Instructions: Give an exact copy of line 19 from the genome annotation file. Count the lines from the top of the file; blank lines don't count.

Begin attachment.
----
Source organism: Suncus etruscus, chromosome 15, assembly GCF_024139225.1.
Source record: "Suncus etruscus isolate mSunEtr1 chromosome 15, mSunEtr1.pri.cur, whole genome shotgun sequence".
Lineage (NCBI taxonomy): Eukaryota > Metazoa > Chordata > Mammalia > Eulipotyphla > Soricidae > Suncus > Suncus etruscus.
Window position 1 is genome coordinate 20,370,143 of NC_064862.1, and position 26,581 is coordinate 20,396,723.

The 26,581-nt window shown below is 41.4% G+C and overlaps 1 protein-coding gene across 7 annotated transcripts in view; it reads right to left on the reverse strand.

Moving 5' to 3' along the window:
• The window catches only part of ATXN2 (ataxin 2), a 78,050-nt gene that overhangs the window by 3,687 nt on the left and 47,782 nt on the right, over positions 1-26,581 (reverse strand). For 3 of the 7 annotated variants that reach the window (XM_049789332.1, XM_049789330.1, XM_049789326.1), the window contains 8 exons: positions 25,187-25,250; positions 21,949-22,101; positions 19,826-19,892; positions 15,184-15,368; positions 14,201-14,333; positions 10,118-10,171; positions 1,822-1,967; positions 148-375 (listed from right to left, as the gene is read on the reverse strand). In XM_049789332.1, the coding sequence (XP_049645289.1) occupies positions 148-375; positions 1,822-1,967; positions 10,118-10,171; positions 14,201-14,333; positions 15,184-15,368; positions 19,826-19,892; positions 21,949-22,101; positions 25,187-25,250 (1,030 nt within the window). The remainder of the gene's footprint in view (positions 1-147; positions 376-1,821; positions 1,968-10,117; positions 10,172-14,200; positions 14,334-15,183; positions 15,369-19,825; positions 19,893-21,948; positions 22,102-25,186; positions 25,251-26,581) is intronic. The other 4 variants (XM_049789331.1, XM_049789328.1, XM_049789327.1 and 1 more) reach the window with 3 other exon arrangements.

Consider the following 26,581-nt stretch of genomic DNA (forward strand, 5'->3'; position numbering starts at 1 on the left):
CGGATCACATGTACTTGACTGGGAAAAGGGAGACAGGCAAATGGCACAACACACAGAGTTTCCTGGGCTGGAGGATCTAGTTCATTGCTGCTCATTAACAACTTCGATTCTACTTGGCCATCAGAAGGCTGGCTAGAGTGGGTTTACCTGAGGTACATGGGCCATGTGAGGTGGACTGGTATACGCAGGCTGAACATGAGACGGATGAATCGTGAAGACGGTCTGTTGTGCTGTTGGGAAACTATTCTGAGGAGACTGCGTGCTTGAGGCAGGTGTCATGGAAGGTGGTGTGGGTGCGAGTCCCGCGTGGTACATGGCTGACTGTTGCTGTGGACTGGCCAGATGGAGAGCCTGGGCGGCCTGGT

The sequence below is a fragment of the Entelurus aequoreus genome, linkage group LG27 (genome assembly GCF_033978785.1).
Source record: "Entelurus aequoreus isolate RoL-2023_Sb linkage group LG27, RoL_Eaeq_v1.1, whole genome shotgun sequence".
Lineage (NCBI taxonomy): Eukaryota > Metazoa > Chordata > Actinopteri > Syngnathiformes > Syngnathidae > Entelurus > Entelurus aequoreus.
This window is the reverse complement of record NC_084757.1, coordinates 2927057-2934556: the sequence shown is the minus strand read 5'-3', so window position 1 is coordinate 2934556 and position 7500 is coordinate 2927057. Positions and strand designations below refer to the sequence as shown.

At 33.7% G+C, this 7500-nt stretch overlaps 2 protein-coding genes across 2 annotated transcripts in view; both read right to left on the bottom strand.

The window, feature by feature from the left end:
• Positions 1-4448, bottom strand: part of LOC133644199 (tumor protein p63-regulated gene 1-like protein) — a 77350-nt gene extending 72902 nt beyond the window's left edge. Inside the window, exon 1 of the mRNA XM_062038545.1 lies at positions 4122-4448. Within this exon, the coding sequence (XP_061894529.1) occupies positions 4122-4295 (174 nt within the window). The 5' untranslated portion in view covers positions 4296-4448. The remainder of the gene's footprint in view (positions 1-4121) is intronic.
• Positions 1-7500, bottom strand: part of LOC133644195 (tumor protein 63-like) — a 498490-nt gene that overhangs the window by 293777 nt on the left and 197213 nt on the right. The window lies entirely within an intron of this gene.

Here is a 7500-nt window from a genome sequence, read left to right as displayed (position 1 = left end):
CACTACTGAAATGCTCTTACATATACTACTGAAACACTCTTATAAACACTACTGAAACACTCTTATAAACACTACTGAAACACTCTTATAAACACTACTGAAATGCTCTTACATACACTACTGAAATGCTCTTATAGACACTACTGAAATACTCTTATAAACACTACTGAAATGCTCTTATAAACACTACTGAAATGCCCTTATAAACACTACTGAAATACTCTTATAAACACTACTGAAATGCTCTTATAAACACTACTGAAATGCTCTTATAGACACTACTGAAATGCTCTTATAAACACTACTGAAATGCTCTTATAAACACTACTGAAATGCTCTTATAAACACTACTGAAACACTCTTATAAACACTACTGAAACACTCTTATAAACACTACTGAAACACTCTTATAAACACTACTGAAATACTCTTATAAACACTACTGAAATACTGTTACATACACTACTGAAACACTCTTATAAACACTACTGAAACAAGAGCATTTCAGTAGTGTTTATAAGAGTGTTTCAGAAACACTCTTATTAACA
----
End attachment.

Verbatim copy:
CACTACTGAAATGCTCTTACATATACTACTGAAACACTCTTATAAACACTACTGAAACACTCTTATAAACACTACTGAAACACTCTTATAAACACTACTGAAATGCTCTTACATACACTACTGAAATGCTCTTATAGACACTACTGAAATACTCTTATAAACACTACTGAAATGCTCTTATAAACACTACTGAAATGCCCTTATAAACACTACTGAAATACTCTTATAAACACTACTGAAATGCTCTTATAAACACTACTGAAATGCTCTTATAGACACTACTGAAATGCTCTTATAAACACTACTGAAATGCTCTTATAAACACTACTGAAATGCTCTTATAAACACTACTGAAACACTCTTATAAACACTACTGAAACACTCTTATAAACACTACTGAAACACTCTTATAAACACTACTGAAATACTCTTATAAACACTACTGAAATACTGTTACATACACTACTGAAACACTCTTATAAACACTACTGAAACAAGAGCATTTCAGTAGTGTTTATAAGAGTGTTTCAGAAACACTCTTATTAACA